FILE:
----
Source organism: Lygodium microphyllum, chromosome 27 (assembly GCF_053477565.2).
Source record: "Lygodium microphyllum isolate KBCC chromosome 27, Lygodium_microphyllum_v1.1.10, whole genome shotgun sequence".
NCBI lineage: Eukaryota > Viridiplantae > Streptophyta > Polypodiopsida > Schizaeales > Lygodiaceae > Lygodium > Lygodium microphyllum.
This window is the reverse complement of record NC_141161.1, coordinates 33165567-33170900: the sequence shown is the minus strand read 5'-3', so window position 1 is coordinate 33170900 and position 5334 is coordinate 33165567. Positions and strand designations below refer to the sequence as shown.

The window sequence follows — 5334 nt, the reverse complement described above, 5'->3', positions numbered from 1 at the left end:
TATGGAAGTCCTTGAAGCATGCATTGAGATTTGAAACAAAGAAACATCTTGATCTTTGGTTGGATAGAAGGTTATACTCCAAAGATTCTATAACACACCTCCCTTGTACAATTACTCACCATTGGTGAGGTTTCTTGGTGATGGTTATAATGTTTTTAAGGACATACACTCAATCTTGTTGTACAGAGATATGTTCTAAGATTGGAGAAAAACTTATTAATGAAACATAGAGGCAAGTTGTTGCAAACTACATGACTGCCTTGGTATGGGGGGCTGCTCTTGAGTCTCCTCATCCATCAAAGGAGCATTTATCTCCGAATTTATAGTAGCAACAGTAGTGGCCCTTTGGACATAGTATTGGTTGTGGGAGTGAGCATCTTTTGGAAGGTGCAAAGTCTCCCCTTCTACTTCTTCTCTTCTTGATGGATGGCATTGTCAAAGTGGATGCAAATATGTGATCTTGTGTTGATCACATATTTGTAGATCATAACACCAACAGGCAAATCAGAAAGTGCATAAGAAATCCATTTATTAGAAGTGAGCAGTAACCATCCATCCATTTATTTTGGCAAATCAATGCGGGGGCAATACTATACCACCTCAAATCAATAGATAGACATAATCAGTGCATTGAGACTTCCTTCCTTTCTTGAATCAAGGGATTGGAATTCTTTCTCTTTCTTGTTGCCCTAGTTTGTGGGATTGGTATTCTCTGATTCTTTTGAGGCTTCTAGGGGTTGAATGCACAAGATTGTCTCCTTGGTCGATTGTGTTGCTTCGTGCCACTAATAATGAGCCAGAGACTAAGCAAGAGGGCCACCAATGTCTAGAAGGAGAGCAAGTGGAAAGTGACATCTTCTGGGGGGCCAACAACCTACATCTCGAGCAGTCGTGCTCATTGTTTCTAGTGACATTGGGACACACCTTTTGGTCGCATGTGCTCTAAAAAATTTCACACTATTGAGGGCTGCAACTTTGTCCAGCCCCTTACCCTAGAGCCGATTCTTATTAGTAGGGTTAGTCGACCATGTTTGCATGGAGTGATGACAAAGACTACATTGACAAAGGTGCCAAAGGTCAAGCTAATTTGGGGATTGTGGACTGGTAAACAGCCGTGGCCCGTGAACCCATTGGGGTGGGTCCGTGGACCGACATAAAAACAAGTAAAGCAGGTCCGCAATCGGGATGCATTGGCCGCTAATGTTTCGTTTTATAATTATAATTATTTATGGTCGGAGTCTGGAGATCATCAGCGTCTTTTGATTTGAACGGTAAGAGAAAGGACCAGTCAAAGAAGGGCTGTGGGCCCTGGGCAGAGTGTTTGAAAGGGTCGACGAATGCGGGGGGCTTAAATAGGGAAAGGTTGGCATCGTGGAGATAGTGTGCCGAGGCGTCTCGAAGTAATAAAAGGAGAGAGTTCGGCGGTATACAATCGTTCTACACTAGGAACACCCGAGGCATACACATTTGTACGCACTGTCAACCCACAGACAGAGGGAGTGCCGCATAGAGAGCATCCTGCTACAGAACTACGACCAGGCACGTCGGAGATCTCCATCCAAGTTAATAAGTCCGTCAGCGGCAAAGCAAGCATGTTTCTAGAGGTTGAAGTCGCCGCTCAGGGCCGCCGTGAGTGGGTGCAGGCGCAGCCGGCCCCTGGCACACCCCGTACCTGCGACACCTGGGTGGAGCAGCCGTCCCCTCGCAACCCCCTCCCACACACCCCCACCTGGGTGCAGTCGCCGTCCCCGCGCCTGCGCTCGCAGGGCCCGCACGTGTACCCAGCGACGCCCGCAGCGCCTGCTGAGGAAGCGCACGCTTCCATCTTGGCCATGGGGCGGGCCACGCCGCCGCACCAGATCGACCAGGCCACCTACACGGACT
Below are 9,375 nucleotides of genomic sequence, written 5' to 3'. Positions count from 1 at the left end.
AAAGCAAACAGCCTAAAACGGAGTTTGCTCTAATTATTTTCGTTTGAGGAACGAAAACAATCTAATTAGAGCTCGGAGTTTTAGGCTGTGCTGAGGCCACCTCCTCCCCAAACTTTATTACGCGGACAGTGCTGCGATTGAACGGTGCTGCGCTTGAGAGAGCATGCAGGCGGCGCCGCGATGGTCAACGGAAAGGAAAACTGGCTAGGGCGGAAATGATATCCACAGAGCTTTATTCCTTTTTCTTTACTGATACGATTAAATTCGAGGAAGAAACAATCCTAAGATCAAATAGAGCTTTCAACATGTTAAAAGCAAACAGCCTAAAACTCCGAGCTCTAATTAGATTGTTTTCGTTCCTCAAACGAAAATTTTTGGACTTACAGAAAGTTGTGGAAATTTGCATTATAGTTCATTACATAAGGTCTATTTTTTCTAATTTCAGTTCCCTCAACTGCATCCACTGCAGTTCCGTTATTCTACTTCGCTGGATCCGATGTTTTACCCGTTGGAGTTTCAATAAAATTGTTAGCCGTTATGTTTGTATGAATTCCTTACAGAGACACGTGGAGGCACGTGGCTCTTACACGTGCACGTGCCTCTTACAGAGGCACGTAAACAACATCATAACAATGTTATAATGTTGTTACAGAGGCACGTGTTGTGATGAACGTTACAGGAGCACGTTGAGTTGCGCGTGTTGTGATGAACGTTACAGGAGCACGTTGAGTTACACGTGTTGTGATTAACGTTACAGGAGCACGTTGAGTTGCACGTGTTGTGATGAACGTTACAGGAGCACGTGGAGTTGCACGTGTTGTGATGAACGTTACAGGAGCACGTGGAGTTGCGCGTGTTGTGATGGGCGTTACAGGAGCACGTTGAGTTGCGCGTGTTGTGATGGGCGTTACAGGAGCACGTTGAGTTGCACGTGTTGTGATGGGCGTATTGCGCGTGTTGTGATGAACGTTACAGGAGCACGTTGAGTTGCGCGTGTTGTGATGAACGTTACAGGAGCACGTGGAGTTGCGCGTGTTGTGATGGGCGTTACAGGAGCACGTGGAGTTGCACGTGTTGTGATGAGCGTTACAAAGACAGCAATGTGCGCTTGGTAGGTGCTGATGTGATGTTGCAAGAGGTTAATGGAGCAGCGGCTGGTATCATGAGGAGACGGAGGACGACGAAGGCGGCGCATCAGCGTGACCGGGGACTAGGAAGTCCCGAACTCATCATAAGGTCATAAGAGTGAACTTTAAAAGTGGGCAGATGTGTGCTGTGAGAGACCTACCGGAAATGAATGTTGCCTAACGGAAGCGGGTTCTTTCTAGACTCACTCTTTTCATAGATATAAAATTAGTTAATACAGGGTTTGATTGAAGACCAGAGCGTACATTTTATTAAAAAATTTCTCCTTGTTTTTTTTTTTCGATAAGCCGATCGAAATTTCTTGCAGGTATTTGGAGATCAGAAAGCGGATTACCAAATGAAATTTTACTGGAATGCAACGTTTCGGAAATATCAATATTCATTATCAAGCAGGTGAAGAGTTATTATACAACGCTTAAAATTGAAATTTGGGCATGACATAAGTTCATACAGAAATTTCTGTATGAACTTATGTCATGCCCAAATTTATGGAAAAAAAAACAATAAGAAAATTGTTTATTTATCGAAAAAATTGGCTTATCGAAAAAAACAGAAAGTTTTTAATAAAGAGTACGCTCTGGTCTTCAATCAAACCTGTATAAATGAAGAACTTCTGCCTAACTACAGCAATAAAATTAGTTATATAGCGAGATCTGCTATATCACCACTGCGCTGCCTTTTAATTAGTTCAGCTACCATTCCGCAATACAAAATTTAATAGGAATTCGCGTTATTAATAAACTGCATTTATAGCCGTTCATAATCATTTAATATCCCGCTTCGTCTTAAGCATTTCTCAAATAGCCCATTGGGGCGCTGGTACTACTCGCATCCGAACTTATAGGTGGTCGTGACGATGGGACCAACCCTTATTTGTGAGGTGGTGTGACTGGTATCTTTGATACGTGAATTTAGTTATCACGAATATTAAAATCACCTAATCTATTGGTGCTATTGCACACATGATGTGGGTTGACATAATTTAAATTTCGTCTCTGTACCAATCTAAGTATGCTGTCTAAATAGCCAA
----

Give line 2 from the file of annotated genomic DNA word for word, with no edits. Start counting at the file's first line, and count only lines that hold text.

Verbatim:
Source record: "Lygodium microphyllum isolate KBCC chromosome 27, Lygodium_microphyllum_v1.1.10, whole genome shotgun sequence".